Sorority shows academic appreciation

Each year students celebrate Rattler Appreciation and Founder’s Day. Now, there is something just for the instrumental engineers of this institution. This year, the first Professor Akappreciation Week was launched.

The Beta Alpha Chapter of Alpha Kappa Alpha Sorority, Inc., in conjunction with the FAMU NAACP and National Council of Negro Women chapters and the senior class, made an effort to acknowledge the value of FAMU’s professors during the first Professor Akappreciation week.

The week, held from Sept. 20 to Sept. 23, ended with a dedication ceremony that recognized professors from various colleges within the university.

Throughout the week, every professor held center stage but on Thursday night, the awarded instructors stepped into the spotlight.

Teachers received awards for demonstrating knowledge, having quality of character and exhibiting practical judgments based on truth, fairness and appropriateness.

During the reception-style program, professors were praised by speakers and serenaded by AKA member Erin Washington.

Professors that received the most votes from students in their schools and colleges received awards.

Many students attended the event to show support.

“I’m here to support the teachers and the teacher I nominated, Dr. Bereket (Mochena),” said Leida Ferguson, a sophomore pharmacy student.

The 20-year-old from Fort Lauderdale said she nominated Mochena, a chemistry professor, because she is an excellent teacher, willing to help students in and outside of the classroom.

Zesarae Bodie, a 21-year-old senior biology education student from Nassau, Bahamas, said she had many reasons to participate in the event, but also came to support the professors.

The purpose of the event was to show professors that their value does not go unnoticed and many professors said they were pleased.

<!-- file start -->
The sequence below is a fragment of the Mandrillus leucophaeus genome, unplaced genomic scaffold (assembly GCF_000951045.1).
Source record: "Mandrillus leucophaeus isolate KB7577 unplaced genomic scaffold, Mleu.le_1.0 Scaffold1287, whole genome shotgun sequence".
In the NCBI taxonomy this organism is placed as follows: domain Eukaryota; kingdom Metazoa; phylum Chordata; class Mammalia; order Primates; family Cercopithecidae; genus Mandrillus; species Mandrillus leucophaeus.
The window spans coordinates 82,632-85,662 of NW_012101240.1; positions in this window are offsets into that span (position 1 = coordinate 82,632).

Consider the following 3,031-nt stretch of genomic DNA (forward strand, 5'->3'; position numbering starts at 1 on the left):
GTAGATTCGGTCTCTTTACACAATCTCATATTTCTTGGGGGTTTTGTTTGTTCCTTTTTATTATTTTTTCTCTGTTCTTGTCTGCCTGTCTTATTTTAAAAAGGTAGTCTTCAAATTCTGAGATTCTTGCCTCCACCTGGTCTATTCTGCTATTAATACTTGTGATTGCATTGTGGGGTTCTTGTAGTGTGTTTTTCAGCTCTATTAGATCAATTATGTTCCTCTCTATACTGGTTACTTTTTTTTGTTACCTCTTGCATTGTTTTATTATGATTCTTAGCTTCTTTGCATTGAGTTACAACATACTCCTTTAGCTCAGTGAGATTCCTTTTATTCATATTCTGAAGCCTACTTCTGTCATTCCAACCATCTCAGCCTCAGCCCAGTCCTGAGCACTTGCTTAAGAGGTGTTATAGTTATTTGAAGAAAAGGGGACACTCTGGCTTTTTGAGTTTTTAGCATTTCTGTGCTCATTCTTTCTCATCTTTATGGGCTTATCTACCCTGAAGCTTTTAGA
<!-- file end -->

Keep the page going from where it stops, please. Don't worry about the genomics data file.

“I feel very fortunate because it validates that students do care, and what we do as professors is really appreciated,” said Velma Roberts, an assistant professor of Health Care, who won distinguished professor of the School of Allied Health Sciences.

Other professors agreed.

Fran Close, who rearranged her schedule to attend the program, said she felt the esteem when she won the distinguished professor nod for the College of Pharmacy and Pharmaceutical Sciences.

“I definitely feel honored; I will cherish this forever and hang it in the office,” said George Wiggins, a math teacher in the School of General Studies, who won teacher of the year in mathematics.

“This is better than being honored by your peers. That’s the highest honor to be honored by your students,” he said.

Students said the event was entertaining and decorative.

“It was a really nice setup, very organized, the singing was good,” said Danyell Russ, a 22-year-old junior health care management student from Tallahassee.

The night ended with plans to have the event next year.

Sheree Mayfield, an AKA, said she thoroughly enjoyed the evening and it was a great opportunity to appreciate educators who don’t always know the contributions they give and impact they have.

“I have no regrets, and I hope next year will have a larger professor turnout so they can see the impact they have in general,” said the 21-year-old from Chicago.

As members of the participating organizations packed chairs and tables away, they commented on the evening and looked forward to the next time it would occur.

“I thought it was really wonderful and professors seemed to really enjoy (the event) and were overwhelmed with appreciation,” nursing student and AKA Tia Bradwell said.

Bradwell, a 21-year-old from Quincy also has suggestions for the next year.

“I want us to have more people come and try to have it a different week that doesn’t conflict with the Atlanta Classic,” Bradwell said.

Marie Triche, a senior criminal justice/pre-Law student from Miami and member of AKA, who served as the director of the week, said Professor Akappreciation week was created not only to recognize teachers for their hard work, but also to close the gap and bring closer relationships between students and faculty.

Contact Royce Wynn at